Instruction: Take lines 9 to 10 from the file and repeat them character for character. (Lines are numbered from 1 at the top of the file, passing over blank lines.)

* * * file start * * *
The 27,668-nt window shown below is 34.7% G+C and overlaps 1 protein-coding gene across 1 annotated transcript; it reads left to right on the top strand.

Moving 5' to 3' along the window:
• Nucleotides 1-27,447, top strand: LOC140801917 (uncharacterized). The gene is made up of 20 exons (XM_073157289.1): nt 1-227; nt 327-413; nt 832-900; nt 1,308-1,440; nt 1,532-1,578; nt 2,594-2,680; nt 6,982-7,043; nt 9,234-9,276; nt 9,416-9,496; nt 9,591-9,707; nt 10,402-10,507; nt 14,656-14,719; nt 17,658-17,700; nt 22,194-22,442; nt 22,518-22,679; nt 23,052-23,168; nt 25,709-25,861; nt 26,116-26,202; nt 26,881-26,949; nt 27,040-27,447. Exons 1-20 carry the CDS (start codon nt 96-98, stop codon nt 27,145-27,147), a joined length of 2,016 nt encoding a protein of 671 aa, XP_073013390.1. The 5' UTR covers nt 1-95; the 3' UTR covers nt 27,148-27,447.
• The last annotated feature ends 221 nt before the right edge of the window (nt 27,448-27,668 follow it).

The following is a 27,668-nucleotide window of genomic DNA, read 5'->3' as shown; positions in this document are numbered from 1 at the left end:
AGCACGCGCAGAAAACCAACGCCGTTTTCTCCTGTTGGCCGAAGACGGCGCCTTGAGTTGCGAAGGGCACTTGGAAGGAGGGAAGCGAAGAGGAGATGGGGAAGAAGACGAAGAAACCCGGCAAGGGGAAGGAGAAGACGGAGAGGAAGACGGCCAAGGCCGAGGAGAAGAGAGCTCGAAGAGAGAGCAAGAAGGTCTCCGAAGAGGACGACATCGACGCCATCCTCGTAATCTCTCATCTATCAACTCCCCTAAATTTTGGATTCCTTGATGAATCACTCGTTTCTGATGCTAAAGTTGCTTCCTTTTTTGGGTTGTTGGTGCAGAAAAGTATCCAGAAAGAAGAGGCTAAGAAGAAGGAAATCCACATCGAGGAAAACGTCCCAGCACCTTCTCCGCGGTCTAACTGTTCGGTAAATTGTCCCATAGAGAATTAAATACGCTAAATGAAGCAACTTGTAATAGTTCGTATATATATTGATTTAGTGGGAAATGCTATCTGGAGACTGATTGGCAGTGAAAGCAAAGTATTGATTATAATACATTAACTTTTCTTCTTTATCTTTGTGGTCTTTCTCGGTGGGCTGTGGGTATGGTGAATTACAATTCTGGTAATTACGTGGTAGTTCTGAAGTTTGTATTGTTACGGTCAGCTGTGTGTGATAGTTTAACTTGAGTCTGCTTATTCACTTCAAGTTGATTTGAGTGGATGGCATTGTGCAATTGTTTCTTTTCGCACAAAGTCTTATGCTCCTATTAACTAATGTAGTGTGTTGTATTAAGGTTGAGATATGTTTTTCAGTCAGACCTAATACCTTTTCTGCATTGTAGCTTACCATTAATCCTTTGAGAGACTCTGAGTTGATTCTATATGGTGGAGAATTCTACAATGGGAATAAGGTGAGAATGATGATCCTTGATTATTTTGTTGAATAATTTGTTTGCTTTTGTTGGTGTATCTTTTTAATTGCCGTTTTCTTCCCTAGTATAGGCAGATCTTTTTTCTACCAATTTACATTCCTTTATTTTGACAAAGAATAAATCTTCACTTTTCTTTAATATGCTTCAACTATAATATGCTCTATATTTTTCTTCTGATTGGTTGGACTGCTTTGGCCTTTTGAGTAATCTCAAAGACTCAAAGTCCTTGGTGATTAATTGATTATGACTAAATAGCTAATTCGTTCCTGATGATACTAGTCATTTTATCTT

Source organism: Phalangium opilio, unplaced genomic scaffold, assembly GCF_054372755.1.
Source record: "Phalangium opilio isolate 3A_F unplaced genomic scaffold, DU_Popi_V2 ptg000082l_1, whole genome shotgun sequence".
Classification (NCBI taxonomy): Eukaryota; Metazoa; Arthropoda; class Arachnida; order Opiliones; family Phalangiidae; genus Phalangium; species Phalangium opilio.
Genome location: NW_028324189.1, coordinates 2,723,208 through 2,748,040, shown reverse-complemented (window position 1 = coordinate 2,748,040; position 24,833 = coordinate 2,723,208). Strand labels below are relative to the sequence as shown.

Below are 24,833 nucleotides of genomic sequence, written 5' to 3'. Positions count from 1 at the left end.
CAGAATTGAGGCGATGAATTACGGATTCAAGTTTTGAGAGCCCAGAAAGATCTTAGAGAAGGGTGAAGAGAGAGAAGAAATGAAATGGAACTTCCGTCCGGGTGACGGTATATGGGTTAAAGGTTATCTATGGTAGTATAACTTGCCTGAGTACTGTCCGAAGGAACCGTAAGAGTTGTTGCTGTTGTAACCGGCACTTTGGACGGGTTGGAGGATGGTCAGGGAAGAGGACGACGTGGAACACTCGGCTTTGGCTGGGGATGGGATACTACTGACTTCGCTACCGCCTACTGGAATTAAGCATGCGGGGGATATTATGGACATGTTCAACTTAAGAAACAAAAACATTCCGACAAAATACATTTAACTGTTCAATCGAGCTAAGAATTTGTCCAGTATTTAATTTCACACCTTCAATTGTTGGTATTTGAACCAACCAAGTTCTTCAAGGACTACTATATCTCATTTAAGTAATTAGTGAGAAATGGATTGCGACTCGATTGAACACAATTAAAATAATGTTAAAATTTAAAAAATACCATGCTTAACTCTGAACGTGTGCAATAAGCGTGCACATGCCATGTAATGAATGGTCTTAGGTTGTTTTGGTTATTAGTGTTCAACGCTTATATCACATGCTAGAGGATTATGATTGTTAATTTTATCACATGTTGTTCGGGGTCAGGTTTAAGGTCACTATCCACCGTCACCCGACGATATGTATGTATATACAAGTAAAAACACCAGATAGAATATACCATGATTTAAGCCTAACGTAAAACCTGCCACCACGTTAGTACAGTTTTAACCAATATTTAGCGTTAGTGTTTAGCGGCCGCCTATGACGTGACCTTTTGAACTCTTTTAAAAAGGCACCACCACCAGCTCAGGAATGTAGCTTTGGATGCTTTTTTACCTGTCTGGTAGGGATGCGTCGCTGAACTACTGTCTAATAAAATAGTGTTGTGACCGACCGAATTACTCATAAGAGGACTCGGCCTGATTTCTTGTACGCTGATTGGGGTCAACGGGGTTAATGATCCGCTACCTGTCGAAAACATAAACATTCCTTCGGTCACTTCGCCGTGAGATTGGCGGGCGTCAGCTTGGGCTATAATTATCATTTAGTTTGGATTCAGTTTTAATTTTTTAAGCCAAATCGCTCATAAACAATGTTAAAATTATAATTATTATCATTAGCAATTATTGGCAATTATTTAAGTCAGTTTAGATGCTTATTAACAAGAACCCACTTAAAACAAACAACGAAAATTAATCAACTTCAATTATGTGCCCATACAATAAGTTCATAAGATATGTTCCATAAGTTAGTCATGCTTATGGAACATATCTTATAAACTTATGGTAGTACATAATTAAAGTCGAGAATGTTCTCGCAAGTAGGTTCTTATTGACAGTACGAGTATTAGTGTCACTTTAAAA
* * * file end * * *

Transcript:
Classification (NCBI taxonomy): Eukaryota; Metazoa; Arthropoda; class Arachnida; order Opiliones; family Phalangiidae; genus Phalangium; species Phalangium opilio.
Genome location: NW_028324189.1, coordinates 2,723,208 through 2,748,040, shown reverse-complemented (window position 1 = coordinate 2,748,040; position 24,833 = coordinate 2,723,208). Strand labels below are relative to the sequence as shown.